Carbon Captured is another book in the vein of Leah Stokes’ excellent Short Circuiting Policy and Making Climate Policy Work by David Victor and Danny Cullenward. It examines the political economy of climate policymaking over the last ~30 or so years starting mostly in the late 1980s when the issue started showing up on national policy agendas.
The central idea of the book (as Mildenberger repeats many, many times) is that carbon-intensive power centers enjoy political representation on both the Labor and Capital ends of the political spectrum that organizes most national parties. Mining and industrial unions as well as the owners fossil-fuel based businesses have all fought climate policy, and this means that no matter who is in power, someone is going to me working against the energy transition. Before 1990 carbon intensity just wasn’t a dimension anybody thought about in politics. In most places it’s still not a dominant political axis, though in the US it seems like the parties tried very hard to turn climate action into a partisan litmus test for the time being.
On top of this idea of “double representation” Mildenberger layers a couple of additional dimensions: how “corporatist” vs. pluralist are a country’s policymaking institutions, and whether the Labor movement has a deep, direct connection to leftist political parties (he ignores the analogous variable on the right, since he found that conservative parties are universally deeply tied to the interest of capital). With these variables in mind he explores the climate policy trajectories of 7 wealthy countries: the US, Australia, Norway, Germany, the UK, Japan, and Canada.
The idea is that a country’s level of corporatism vs. pluralism, and how tightly integrated Labor is with the left-leaning political parties will strongly influence what kind of policy trajectory the country takes. Countries with political institutions that reinforce the double representation of carbon interests will tend to take weak action earlier, with little public engagement, while those with less institutionally entrenched interests will tend to have more open conflict, likely resulting in later — but potentially more aggressive — policies. I wasn’t particularly convinced of this on the basis of the 7 case studies he explored.
It was kind of tragicomic that he chose the Clean Power Plan as the US example of “late but costly” climate policy, given that it was immediately repealed and never implemented, and then the policy targets were met anyway ahead of time with net cost savings. In contrast to his predictions, to me the IRA seems more like a policy implemented late but which is entirely composed of carrots rather than sticks (with the possible exception of the methane fee).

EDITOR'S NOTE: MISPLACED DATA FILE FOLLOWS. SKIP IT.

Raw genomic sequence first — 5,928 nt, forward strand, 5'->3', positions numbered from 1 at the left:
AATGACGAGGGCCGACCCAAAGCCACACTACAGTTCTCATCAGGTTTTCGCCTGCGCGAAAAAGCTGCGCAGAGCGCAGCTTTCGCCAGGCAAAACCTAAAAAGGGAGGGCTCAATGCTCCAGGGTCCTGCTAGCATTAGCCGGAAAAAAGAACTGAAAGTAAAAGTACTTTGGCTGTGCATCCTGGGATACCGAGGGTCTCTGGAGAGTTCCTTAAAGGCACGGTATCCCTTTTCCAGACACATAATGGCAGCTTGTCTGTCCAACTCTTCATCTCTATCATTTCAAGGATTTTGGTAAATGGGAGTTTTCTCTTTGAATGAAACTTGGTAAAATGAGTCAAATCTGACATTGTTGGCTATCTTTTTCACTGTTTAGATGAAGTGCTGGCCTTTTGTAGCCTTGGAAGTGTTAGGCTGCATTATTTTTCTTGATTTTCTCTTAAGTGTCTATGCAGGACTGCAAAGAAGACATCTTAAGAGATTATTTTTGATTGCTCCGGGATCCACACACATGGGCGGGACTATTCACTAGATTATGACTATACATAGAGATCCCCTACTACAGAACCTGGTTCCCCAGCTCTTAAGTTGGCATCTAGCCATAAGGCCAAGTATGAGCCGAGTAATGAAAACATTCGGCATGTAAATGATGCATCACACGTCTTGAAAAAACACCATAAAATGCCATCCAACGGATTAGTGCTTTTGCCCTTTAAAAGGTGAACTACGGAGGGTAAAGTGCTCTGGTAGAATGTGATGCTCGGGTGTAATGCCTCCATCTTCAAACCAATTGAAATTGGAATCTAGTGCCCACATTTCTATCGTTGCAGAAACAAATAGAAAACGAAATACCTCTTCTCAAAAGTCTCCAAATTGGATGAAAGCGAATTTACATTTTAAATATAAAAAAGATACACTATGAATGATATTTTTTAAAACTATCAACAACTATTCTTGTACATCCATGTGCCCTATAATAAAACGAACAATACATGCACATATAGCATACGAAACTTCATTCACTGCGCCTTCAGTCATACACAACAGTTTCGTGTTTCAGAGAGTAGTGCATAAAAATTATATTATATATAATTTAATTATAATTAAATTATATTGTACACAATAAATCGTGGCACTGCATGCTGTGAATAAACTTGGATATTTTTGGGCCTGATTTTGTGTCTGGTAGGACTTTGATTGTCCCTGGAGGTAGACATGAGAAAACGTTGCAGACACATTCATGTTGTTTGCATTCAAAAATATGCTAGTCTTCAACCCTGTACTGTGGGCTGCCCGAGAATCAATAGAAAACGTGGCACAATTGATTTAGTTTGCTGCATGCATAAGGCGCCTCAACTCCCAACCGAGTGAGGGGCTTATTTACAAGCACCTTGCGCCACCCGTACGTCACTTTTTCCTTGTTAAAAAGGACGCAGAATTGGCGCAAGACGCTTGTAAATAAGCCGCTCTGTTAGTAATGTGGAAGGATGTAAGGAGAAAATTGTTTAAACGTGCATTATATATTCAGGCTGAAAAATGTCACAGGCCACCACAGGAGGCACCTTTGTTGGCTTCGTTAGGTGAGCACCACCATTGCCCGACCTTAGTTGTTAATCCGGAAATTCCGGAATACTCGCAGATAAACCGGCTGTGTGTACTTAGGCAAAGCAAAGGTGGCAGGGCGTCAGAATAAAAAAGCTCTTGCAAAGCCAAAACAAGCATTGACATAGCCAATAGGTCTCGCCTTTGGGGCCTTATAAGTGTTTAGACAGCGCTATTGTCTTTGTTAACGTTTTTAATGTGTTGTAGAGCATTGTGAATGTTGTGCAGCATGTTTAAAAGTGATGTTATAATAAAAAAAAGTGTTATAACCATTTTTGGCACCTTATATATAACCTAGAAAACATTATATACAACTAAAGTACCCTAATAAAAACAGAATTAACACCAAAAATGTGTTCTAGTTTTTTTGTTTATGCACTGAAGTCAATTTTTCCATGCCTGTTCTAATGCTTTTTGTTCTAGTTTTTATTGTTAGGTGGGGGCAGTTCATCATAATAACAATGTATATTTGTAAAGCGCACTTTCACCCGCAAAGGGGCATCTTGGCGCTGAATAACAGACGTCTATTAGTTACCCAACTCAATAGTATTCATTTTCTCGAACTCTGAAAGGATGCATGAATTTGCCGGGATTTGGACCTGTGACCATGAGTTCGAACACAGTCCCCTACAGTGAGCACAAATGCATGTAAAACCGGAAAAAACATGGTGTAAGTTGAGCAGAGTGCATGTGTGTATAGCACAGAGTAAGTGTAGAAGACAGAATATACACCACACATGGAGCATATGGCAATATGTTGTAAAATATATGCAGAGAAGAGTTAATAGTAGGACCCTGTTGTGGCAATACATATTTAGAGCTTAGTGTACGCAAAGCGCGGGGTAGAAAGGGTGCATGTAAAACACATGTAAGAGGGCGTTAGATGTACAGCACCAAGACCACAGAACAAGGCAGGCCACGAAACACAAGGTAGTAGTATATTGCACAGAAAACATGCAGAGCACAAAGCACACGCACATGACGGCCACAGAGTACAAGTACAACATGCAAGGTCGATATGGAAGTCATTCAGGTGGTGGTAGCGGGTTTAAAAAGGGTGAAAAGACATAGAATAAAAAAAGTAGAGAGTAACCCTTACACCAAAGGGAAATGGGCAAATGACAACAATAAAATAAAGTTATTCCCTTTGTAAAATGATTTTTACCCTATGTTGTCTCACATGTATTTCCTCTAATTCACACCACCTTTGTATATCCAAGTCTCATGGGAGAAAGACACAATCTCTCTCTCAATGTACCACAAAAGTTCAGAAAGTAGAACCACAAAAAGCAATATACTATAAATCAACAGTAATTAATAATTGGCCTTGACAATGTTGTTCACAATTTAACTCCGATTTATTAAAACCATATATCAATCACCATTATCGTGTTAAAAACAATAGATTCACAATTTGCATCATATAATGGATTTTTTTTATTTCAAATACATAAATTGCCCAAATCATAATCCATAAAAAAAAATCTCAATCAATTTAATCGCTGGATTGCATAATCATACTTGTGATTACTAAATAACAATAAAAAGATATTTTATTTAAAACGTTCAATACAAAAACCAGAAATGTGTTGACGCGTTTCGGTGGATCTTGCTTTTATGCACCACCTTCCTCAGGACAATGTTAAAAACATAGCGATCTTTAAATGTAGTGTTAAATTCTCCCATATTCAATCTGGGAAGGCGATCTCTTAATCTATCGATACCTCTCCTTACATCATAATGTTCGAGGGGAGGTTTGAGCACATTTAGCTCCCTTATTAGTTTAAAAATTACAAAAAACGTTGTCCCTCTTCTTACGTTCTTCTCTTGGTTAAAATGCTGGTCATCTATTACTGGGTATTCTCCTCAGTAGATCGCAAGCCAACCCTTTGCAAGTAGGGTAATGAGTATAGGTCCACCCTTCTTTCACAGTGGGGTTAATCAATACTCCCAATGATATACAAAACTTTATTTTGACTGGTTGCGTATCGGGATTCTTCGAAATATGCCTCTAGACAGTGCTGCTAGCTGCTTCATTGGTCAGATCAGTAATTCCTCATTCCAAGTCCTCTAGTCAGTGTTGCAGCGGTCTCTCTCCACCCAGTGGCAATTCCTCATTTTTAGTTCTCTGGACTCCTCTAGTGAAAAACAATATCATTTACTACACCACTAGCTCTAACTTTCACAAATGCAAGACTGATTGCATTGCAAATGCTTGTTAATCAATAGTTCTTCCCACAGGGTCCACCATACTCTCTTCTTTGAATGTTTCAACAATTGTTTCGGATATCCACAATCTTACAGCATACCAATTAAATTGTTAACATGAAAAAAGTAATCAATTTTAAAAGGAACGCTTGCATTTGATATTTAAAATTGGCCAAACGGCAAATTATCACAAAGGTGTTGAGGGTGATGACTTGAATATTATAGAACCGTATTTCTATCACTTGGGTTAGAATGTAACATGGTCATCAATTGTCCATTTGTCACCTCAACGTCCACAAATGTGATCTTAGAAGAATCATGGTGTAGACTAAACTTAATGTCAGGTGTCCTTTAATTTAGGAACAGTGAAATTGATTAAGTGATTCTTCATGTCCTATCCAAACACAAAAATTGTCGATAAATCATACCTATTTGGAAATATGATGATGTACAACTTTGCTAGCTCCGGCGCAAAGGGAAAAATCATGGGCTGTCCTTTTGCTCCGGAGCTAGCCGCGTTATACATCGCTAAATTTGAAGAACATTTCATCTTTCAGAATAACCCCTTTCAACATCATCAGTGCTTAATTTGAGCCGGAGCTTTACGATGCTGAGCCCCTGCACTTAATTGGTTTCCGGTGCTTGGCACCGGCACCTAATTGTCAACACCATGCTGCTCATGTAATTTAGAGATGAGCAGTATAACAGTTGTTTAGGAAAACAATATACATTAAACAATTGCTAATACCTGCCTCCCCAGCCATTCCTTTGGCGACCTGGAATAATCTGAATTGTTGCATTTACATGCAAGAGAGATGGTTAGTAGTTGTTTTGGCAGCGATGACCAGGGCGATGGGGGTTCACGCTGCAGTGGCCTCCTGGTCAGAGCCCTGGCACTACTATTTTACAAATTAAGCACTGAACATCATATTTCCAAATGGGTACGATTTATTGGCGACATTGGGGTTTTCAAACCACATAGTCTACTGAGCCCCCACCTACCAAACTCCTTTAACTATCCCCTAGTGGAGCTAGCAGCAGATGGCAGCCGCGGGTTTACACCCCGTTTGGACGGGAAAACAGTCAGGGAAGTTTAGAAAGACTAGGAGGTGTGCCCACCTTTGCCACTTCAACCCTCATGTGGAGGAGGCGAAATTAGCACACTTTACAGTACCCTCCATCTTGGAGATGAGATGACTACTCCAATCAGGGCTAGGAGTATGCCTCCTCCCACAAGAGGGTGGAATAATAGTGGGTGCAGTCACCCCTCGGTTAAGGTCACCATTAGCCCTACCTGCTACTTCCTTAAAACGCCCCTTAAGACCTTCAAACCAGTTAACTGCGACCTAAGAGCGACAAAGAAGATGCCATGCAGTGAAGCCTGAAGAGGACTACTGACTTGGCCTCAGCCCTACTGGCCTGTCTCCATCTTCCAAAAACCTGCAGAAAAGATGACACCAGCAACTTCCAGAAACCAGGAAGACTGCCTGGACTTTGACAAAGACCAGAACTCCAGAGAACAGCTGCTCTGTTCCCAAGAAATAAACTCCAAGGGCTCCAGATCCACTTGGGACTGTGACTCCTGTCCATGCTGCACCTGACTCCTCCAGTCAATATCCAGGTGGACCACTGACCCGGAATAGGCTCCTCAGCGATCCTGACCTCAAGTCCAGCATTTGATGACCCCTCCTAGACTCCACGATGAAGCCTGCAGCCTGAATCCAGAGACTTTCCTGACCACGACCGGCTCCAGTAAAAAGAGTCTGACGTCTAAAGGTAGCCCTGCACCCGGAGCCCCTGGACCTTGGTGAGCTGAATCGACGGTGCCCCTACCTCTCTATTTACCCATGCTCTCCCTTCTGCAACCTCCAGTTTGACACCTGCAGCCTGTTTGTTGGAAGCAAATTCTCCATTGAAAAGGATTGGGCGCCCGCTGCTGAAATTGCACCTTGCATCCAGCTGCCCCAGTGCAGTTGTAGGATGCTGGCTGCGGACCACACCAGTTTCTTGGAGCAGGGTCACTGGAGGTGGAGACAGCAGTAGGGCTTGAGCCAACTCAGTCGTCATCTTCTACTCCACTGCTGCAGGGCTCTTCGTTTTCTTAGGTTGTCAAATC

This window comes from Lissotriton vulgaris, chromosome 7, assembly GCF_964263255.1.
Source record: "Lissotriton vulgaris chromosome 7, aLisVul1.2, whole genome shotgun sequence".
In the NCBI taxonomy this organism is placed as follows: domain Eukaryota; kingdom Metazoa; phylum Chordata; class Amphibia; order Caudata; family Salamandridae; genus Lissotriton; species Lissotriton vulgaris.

Regardless of whether this hypothesis is valid it was still very interesting to read these condensed policy histories. It definitely gave me some surprising wider context.
If you’ve been paying much attention to the climate policy discussion over the last few years, you’ve probably heard mention of carbon budgets, or greenhouse gas (GHG) emissions budgets more generally. Put simply, for any given temperature target there’s a corresponding total cumulative amount of greenhouse gasses that can be released, while still having a decent chance of meeting the target. For example, the IPCC estimates that if we want a 2/3 chance of keeping warming to less than 2°C, then we can release no more than 1000Gt of CO2 between 2011 and the end of the 21st century.
The IPCC estimates that if we want a 2/3 chance of limiting warming to less than 2°C, then we can release no more than 1000Gt of CO2 equivalent between 2011 and the end of the 21st century.
The reason the IPCC and many other scientist types use carbon budgets instead of emissions rates to describe our situation is that the atmosphere’s long-term response to GHGs is almost entirely determined by our total cumulative emissions. In fact, as the figure below from the IPCC AR5 Summary for Policymakers shows, our current understanding suggests a close to linear relationship between CO2 released, and ultimate warming… barring any wild feedbacks (which become more likely and frightening at high levels of atmospheric CO2) like climate change induced fires vaporizing our boreal and tropical forests.
What matters from the climate’s point of view isn’t when we release the GHGs or how quickly we release them, it’s the total amount we release — at least if we’re talking about normal human planning timescales of less than a couple of centuries. This is because the rate at which we’re putting these gasses into the atmosphere is much, much faster than they can be removed by natural processes — CO2 stays in the atmosphere for a long time, more than a century on average. We’re throwing it up much faster than nature can draw it down. This is why the concentration of atmospheric CO2 has been marching ever upward for the last couple of hundred years, finally surpassing 400ppm this year.
So regardless of whether we use the entire 1000Gt budget in 20 years or 200, the ultimate results in terms of warming will be similar — they’ll just take less or more time to manifest themselves.
Unfortunately, most actual climate policy doesn’t reflect this reality. Instead, we tend to make long term aspirational commitments to large emissions reductions, with much less specificity about what happens in the short to medium term. (E.g. Boulder, CO: 80% by 2030, Fort Collins, CO: 80% by 2030, the European Union: 40% by 2030). When we acknowledge that it’s the total cumulative emissions over the next couple of centuries that determines our ultimate climate outcome, what we do in the short to medium term — a period of very, very high emissions — becomes critical. These are big years, and they’re racing by.
Is 1000Gt a Lot, or a Little?